Thursday, August 20, 2015

Driftwood Magazine


Have you heard of Driftwood Magazine? It's a beautiful, brand-new magazine, available in both digital and print formats, that is geared towards the "seasoned" vegan. You might recognize the managing editor (Michele Truty) as one-third of the team from Vida Vegan Con, and my very good friend Sarah Cadwell (who laid out Colleen Patrick-Goudreau's most recent book) is the art director! With a stellar team like that, the magazine couldn't help but be awesome.

There are many different ways to subscribe. As I said before, you can choose both print and digital formats of the magazine (and have subscriptions to both, if you'd like), and you can choose a yearly subscription or just one issue at a time. I opted for one digital issue to start (only $5) because the printed price tag ($14 for one, $50 for a year) is a bit much for a poor college student like me, but I will definitely be saving my dollars to purchase an entire year of the digital subscription after reading this first issue.

Basically, the first issue is just plain awesome. It covers the vegan lifestyle, traveling as a vegan, and basically living a pretty awesome life that just happens to be as a vegan. These are my favorite articles:

  • behind the scenes at Upton's Naturals ("Behind the Stache")
  • eating vegan in Tel Aviv ("Tel Aviv: Is the vegan revolution here to stay?")
  • an interview with graphic artist Nicole J. Georges ("Nicole J. Georges")
  • portraits of vegans ("Vegan Faces", a feature that will be present in each issue)
  • one woman's fight to get more vegan options on Amtrak trains ("Dream Into Change")

So, as you can see, it's easily worth the $5 for a digital copy and, if you're a little richer than I currently am, the $14 for a print copy. I promise you you won't be sorry.

Wednesday, August 19, 2015

What I'm Reading: August 2015

D and I had a to visit the lovely Alki Beach in West Seattle last weekend, and caught a glimpse of the sunset while we were there.
Well, August has been a BUSY month, and not in the good or fun way. Biochemistry II has been a very challenging course so far. The subject matter is more difficult (topics include cholesterol and steroid hormone metabolism, vitamin D synthesis, and amino acid synthesis and degradation, just to name a few), and the teacher this quarter expects us to draw out the chemical structures a bit more than the last teacher did, so I'm spending a lot more time memorizing those in addition to learning the material.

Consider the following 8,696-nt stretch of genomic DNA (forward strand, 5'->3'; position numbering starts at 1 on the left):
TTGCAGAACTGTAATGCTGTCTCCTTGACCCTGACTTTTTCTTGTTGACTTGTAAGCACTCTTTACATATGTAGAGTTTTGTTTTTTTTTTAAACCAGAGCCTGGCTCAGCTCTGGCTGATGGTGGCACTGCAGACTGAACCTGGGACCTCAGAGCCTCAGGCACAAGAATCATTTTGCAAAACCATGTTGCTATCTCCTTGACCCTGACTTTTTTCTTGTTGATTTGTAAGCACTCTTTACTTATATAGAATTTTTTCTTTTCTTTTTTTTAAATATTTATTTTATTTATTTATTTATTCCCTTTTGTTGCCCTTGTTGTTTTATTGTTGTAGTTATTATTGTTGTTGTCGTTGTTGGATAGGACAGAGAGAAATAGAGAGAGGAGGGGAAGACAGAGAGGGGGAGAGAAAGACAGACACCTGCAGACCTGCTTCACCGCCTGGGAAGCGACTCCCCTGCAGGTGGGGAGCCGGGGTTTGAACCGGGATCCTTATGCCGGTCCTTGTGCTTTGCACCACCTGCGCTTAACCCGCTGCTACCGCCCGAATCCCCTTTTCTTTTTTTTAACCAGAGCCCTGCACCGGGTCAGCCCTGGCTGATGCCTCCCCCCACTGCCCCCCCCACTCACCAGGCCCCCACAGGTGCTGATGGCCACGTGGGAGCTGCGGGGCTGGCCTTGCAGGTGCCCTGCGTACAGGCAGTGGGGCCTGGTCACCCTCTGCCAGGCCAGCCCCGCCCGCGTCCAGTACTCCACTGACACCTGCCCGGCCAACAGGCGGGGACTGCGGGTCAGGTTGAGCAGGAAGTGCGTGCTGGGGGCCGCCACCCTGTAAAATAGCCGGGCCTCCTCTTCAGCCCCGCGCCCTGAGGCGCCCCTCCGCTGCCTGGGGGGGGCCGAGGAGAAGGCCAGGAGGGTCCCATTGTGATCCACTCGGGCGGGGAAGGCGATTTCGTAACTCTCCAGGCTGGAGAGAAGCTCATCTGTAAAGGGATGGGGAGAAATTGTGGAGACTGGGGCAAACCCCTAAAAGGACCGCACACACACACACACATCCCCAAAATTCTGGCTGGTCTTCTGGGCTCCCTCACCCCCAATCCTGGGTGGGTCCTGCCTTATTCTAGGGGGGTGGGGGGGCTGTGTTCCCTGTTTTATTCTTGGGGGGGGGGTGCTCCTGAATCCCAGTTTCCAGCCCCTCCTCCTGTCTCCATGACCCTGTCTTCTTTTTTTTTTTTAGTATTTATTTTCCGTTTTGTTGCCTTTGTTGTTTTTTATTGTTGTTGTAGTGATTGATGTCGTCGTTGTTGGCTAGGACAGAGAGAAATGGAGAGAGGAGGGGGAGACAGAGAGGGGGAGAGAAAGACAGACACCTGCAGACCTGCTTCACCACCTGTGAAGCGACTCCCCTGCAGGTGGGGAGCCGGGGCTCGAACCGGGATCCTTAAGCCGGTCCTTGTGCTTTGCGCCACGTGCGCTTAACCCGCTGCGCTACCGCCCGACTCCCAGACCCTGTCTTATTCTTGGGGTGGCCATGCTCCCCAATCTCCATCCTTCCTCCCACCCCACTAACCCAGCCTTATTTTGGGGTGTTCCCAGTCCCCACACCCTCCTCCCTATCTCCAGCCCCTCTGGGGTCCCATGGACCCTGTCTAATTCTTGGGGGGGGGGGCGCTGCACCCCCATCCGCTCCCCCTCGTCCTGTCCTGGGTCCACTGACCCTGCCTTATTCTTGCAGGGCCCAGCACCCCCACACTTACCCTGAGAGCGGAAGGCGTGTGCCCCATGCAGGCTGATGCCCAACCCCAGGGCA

However, even though I'm exhausted and a bit burned out (I have been in an accelerated course for 6.5 weeks now), I'm still enjoying the school and my new friends, and I honestly wouldn't trade this experience for anything (although, I really wouldn't mind having a paying job!).

Because I've been so busy reading my biochemistry textbook, I haven't really been busy reading much else. But here are a few links I've found on the web in my "free" time:

--Here's an article about hemp seeds and their benefits. I eat hemp seeds every morning as a topping for my breakfast oatmeal, and now I feel even more vindicated in doing so because of this article.

--I will be trying these dark chocolate almond bars from Minimalist Baker as soon as I have a moment to make them. Although, honestly, that's probably a very dangerous situation for me, as I have a hard time saying no to chocolate in the house!

--I'm so excited about Driftwood Magazine, the new magazine for "seasoned" vegans. It's out now!! I'll be reviewing it soon, so stay tuned!

--I just tried this recipe for strawberry frozen yogurt this evening, and it was so refreshing. I substituted maple syrup for the agave, and coconut yogurt for the regular yogurt. It was a smashing success.

--I'm sure you've read (or at least heard of) the article in the New York Times that presented a scathing view of Amazon. It made me seriously contemplate taking my business elsewhere.

--I think this would be great: the FDA is proposing new nutrition labels that would include the amount of sugar in a food as a percentage of the daily value, just like everything else already shows. I wonder if people would stop drinking as much soda if soda cans or bottles had this information on it?

--I'm always a fan of using fresh, seasonal fruit in desserts, and this recipe for chocolate chip blueberry bars from Chocolate Covered Katie sound like the perfect way to do that!

--I signed up for Vegan Mofo! It'll be happening in September, and it's a little different this year. Check out this super cute picture for it, and keep an eye out for my posts!

Friday, July 17, 2015

What I'm Reading: July 2015

Lake Washington on a beautiful, sunny afternoon